The end of the regular baseball season means it’s time to take a look at the accomplishments of the 14 Jewish Major Leaguers of 2012.
Adam Greenberg had just one at bat, but that still made him the “feel-good” story of the year. Greenberg, who was hit in the head on the first pitch he saw in his 2005 Major League debut with the Chicago Cubs, had been out of the Majors ever since. He never gave up, however, playing for several minor and independent league franchises. The Florida Marlins signed Greenberg to a one-day contract and he finally got another chance as a pinch-hitter in their Oct. 2 game against the Mets. Although he struck out on three pitches, he went down swinging and served as an inspiration to countless fans.
Ryan Braun had another MVP-like season. His 41 home runs — a career high — led the National League. The All-Star outfielder was also tops in runs scored, slugging percentage, and OPS (on base plus slugging percentage). Braun came in second in runs batted in and third in batting average and stole 30 bases to gain reentry into the elite 30 homer-30 steals club. Unfortunately, his Milwaukee Brewers foundered late in the campaign, finishing third in the NL Central Division. Despite his accomplishments, Braun retained the taint of performance-enhancing drug use. Although he was cleared of the charges, thereby avoiding a 50-game suspension, suspicions lingered and it seems unlikely he will pick up a second MVP trophy.
First-baseman Ike Davis never got untracked following his bout with Valley Fever in the spring. Nevertheless, he set career highs in home runs (32) and RBIs (90) for a NY Mets team that finished fourth in the NL East with a record of 74-88.
Kevin Youkilis continued to battle injuries and a poor relationship with Red Sox manager Bobby Valentine. The popular “Youk” — who split his time between first and third base — was traded halfway through the year to the Chicago White Sox, where he thrilled new fans with clutch hitting for awhile, keeping the team in contention for a post-season spot until the last week. Youkilis finished with a combined 19 homers, 60 RBIs, and career-worst .235 batting average in 122 games.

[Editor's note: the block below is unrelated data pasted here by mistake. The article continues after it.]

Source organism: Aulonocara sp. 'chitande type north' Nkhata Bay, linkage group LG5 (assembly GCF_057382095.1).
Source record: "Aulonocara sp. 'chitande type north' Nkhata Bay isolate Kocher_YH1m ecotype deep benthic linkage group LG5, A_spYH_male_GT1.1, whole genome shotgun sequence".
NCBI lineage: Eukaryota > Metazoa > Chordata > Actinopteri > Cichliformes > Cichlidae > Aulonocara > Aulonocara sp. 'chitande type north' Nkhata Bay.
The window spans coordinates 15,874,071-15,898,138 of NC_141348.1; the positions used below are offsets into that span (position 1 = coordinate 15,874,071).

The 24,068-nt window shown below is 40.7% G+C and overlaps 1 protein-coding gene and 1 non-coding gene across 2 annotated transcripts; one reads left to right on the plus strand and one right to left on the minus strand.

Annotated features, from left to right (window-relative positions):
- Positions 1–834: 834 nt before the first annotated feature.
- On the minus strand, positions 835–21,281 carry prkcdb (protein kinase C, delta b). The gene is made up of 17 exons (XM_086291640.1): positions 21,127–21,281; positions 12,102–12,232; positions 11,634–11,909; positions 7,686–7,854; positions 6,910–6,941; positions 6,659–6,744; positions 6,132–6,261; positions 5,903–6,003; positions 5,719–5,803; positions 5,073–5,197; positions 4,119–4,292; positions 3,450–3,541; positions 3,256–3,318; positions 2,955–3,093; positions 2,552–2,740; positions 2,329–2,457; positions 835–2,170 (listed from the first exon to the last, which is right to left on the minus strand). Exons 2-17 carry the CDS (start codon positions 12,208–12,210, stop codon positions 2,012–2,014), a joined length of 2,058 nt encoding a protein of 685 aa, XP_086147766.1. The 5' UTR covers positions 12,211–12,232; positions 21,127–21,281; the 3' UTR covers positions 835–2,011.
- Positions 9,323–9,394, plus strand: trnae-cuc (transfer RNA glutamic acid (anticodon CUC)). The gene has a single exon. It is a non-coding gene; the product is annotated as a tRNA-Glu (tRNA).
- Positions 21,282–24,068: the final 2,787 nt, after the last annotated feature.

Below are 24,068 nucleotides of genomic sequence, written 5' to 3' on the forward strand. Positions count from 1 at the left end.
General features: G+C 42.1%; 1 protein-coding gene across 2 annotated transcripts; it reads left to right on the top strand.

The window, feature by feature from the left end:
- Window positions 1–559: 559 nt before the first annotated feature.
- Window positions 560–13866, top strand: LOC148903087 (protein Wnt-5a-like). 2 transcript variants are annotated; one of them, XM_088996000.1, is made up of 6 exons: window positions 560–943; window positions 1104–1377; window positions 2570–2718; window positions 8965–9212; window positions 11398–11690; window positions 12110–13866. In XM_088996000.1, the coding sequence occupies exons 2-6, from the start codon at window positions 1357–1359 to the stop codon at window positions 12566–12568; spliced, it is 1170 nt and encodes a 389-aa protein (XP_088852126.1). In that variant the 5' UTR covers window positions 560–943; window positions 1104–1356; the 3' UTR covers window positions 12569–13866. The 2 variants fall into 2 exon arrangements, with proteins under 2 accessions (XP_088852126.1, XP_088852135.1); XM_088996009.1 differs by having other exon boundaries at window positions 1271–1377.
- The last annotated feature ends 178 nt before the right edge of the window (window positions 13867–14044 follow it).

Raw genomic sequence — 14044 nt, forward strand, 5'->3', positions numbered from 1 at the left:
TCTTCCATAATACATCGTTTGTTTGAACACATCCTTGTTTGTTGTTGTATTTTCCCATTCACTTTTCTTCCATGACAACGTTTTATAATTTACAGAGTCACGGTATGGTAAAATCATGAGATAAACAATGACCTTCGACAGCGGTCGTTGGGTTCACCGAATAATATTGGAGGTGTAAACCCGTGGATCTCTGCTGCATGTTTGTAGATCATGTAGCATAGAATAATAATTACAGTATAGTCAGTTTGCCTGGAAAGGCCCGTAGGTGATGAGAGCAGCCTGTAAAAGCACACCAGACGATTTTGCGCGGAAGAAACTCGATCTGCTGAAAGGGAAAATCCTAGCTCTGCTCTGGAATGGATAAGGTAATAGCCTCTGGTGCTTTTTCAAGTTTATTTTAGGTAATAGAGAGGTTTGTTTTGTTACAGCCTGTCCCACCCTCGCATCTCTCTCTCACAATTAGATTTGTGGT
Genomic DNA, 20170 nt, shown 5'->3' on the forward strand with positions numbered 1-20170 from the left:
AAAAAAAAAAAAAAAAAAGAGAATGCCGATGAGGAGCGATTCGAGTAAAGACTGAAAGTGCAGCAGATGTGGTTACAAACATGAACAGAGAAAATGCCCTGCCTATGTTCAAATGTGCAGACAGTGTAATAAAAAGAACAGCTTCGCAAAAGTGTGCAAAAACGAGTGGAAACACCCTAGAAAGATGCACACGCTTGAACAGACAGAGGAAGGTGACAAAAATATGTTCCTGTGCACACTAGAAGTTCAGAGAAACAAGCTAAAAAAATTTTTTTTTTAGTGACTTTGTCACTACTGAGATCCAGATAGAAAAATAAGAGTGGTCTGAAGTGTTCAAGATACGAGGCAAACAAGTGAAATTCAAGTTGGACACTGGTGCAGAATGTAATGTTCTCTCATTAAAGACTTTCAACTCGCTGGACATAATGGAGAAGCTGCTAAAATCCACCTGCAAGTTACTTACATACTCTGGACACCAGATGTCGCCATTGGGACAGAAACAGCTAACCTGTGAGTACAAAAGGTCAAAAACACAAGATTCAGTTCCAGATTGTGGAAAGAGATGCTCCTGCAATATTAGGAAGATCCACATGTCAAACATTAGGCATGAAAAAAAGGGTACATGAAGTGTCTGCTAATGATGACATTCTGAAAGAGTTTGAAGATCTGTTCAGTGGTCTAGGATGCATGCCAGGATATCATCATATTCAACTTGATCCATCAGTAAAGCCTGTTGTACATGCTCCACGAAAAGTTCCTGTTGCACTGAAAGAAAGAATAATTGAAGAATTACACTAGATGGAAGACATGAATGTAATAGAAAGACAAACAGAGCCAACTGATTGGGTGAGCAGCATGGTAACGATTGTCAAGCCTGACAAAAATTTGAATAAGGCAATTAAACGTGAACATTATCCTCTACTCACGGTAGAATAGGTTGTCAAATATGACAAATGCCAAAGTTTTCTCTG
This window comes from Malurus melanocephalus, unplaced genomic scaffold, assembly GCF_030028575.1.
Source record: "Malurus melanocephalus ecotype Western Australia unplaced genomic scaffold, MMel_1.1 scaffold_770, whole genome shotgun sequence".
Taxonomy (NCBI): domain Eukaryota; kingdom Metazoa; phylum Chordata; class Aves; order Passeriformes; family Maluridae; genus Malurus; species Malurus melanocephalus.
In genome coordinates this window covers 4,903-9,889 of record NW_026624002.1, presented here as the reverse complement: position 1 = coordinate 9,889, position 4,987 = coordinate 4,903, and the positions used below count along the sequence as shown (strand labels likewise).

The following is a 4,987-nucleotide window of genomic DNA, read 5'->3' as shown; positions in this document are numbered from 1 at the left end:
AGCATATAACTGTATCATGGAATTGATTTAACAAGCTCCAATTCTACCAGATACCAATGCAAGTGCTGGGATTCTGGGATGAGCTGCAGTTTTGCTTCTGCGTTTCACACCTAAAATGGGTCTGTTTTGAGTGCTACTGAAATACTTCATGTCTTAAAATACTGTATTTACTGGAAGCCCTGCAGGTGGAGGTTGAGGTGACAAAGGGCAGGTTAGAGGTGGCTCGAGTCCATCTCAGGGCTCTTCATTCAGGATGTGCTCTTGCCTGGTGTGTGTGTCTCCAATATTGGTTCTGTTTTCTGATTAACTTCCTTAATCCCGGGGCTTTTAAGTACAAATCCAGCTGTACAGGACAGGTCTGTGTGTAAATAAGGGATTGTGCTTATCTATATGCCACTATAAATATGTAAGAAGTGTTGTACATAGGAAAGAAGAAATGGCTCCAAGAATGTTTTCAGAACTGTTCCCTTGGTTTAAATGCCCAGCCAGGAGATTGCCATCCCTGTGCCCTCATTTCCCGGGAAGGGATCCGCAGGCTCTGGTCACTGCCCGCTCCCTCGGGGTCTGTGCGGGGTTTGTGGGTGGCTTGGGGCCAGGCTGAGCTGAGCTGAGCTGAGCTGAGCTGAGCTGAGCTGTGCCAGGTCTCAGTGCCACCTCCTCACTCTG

Ian Kinsler and the Texas Rangers also faltered over their last few games, just missing their third straight AL West title. Kinsler finished with 19 home runs, 72 RBIs, and 105 runs scored, third-best in the league. Teammate Scott Feldman was bad for a stretch, good for a stretch, and then bad again, finishing with a record of 6-11 and a 5.09 earned-run average.
Craig Breslow began 2012 with the Arizona Diamondbacks (2-0 in 43.1 innings over 40 games). He was traded to the Red Sox on July 31 and pitched in 20 games for his new team (1-0, 20 innings in 23 games). Coincidentally, he had the same ERA — 2.70 — for each ball club.
Jason Marquis also pitched for two teams in 2012. He was 2-4 in seven starts for the Minnesota Twins, then 6-7 for the San Diego Padres in 15 starts. His season ended on Aug. 21 when his arm was broken by a batted ball during a game.
Sam Fuld (Tampa Bay Rays) missed more than half the year due to an injury sustained during spring training. He made his 2012 debut on July 24, batting .255 with no home runs and four RBIs in 44 games, mostly as a pinch-hitter or defensive replacement.
Danny Valencia split time between the Twins, the Red Sox, and the minors. The third baseman batted a combined .188 in 44 games with three homers and 21 RBIs.
Michael Schwimer was back-and-forth with the Philadelphia Phillies. The six-foot, eight-inch righty reliever appeared in 35 games (34.1 innings, 36 strikeouts) and won two of his three decisions to go with a 4.46 ERA.
Catcher/designated hitter Ryan Lavarnway appeared in 46 games with the Red Sox, batting .157 with two homers and 12 RBIs. Teammate Ryan Kalish batted .229 over 36 games with five RBIs.
Infielder Josh Satin — who, like Greenberg, was a member of the Israeli national team that participated in the World Baseball Classic qualifier last month — appeared in one game for the Mets, striking out — again like Greenberg — in his only at bat as a pinch-hitter.
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